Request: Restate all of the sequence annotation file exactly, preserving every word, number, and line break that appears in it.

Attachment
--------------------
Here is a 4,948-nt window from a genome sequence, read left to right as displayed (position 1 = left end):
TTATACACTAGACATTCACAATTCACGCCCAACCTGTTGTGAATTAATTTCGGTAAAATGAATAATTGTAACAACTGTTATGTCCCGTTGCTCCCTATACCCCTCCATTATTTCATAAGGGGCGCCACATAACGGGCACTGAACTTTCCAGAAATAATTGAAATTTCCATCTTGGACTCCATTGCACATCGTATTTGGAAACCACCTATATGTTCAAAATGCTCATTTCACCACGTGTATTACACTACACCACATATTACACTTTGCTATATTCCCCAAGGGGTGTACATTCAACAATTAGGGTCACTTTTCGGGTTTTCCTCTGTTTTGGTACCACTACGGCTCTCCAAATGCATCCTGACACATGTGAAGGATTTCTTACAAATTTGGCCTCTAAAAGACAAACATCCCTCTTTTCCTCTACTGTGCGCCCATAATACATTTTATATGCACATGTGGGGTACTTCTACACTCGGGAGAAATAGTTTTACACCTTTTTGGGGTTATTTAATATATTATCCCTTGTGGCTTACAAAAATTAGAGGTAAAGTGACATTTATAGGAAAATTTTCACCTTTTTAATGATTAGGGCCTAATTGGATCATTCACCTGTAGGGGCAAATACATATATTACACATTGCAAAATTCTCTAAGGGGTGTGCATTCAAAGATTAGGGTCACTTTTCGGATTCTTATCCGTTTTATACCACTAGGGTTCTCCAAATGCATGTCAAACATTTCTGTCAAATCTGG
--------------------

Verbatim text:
Here is a 4,948-nt window from a genome sequence, read left to right as displayed (position 1 = left end):
TTATACACTAGACATTCACAATTCACGCCCAACCTGTTGTGAATTAATTTCGGTAAAATGAATAATTGTAACAACTGTTATGTCCCGTTGCTCCCTATACCCCTCCATTATTTCATAAGGGGCGCCACATAACGGGCACTGAACTTTCCAGAAATAATTGAAATTTCCATCTTGGACTCCATTGCACATCGTATTTGGAAACCACCTATATGTTCAAAATGCTCATTTCACCACGTGTATTACACTACACCACATATTACACTTTGCTATATTCCCCAAGGGGTGTACATTCAACAATTAGGGTCACTTTTCGGGTTTTCCTCTGTTTTGGTACCACTACGGCTCTCCAAATGCATCCTGACACATGTGAAGGATTTCTTACAAATTTGGCCTCTAAAAGACAAACATCCCTCTTTTCCTCTACTGTGCGCCCATAATACATTTTATATGCACATGTGGGGTACTTCTACACTCGGGAGAAATAGTTTTACACCTTTTTGGGGTTATTTAATATATTATCCCTTGTGGCTTACAAAAATTAGAGGTAAAGTGACATTTATAGGAAAATTTTCACCTTTTTAATGATTAGGGCCTAATTGGATCATTCACCTGTAGGGGCAAATACATATATTACACATTGCAAAATTCTCTAAGGGGTGTGCATTCAAAGATTAGGGTCACTTTTCGGATTCTTATCCGTTTTATACCACTAGGGTTCTCCAAATGCATGTCAAACATTTCTGTCAAATCTGG